On the other hand, “Returning, Transfers” were 2.4 percent of public four-year, 3.5 percent of private non-profit four-year, 12.6 percent of private for-profit four-year, and 4.1 percent of public two-year students. Returning students are students who had a stop-out without undergraduate completion and re-enrolled in the current term. They account for the vast majority (75.4 percent) of transfers-in to the four-year, for-profit sector.
From a mobility perspective, the pathways for transfer declined in all categories, with reverse transfers from four-year to two-year experiencing the greatest decline year-over-year at -19.4 percent. Lateral transfers from a four-year to a four-year or a two-year to a two-year decreased year-over-year at -12.6 percent.
Upward transfers experienced a slight decline at -0.7 percent. Because their pathway declined the least, upward transfers grew as a percentage of all transfer-in pathways to 49.5 percent nationally. For continuing students (students who continued enrollment from the preceding term), upward transfer comprises 58.6 percent of transfer enrollment, an increase of 4.1 percent from 2019.
The Fall 2020 student enrollment report includes data from 92 percent of the Clearinghouse reporting institutions as of November 19, 2020. In addition to declines in transfer student enrollments, there is evidence that the pandemic has impacted the enrollment of Black and Hispanic students more than the other races.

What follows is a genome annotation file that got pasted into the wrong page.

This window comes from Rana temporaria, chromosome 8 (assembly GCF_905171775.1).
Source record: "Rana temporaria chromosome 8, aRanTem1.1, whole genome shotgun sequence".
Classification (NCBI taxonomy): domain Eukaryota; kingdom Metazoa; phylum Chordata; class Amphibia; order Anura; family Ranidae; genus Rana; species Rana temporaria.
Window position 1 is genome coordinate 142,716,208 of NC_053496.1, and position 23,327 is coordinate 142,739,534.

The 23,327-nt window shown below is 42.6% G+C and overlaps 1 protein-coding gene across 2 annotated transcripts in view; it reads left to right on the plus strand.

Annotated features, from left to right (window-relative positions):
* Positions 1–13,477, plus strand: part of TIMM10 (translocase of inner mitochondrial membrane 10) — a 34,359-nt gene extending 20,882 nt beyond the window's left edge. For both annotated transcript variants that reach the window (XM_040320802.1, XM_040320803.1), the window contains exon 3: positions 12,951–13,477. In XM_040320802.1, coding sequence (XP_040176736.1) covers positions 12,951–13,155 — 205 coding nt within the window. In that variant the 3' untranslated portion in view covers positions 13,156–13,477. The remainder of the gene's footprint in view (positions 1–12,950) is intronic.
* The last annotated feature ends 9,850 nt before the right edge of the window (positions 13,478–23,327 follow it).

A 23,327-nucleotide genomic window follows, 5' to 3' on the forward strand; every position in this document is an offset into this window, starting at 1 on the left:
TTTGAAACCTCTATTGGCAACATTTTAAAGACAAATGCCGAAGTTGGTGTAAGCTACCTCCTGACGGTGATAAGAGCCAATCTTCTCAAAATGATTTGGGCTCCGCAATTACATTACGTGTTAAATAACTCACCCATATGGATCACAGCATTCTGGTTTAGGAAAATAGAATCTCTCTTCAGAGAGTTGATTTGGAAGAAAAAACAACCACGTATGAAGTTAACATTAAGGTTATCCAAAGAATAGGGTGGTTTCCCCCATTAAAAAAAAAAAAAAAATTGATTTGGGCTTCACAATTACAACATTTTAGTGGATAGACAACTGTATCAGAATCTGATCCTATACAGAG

The two-year sector has experienced the greatest decline in enrollments this year: an 18.5 percent decline in freshmen, a 19.6 percent decline in reverse transfers, an 18.7 percent drop in returning students, and a decline of 7.2 percent in continuing students.
There are two possible explanations for the two-year sector decline that did not surface in the Clearinghouse report. Some of the largest enrollments in the two-year sector include programs that require practicums or clinicals. It is possible that some of these programs were downsized or suspended because of an inability to conduct the practicums or clinicals online.
I thought that another explanation for the Fall 2020 two-year sector enrollment decline might be that public two-year institutions had less experience with online classes than public four-year institutions. Accessing the National Center for Education Statistics reports from Fall 2018, I looked at the percentage of public two-year students with no distance education classes (65.3 percent) versus the percentage of public four-year students with no distance education classes (66.1 percent). With less than 1 percent difference, I ruled out the availability of distance education courses as an explanation for the sector’s decline in enrollment.
The authors of the Clearinghouse report write that the general dampening of student mobility identified in this report could have a lasting effect on postsecondary success and attainment, particularly for affordable access to bachelor’s degrees for community college students as well as for students whose education goals have changed or who seek a stronger institutional fit. The longer the pandemic continues to constrain avenues of choice, the Clearinghouse researchers believe that students will face even larger barriers toward degree completion, promising careers, and socioeconomic mobility.
Times are tough, particularly for the lower socioeconomic classes. I believe they disproportionately account for the largest percentage of community college enrollment losses in Fall 2020. With President-elect Biden supporting free community college, it will be interesting to see if the combination of rolling out the COVID-19 vaccine as well as proposed changes to financial aid alters the enrollment declines experienced this fall.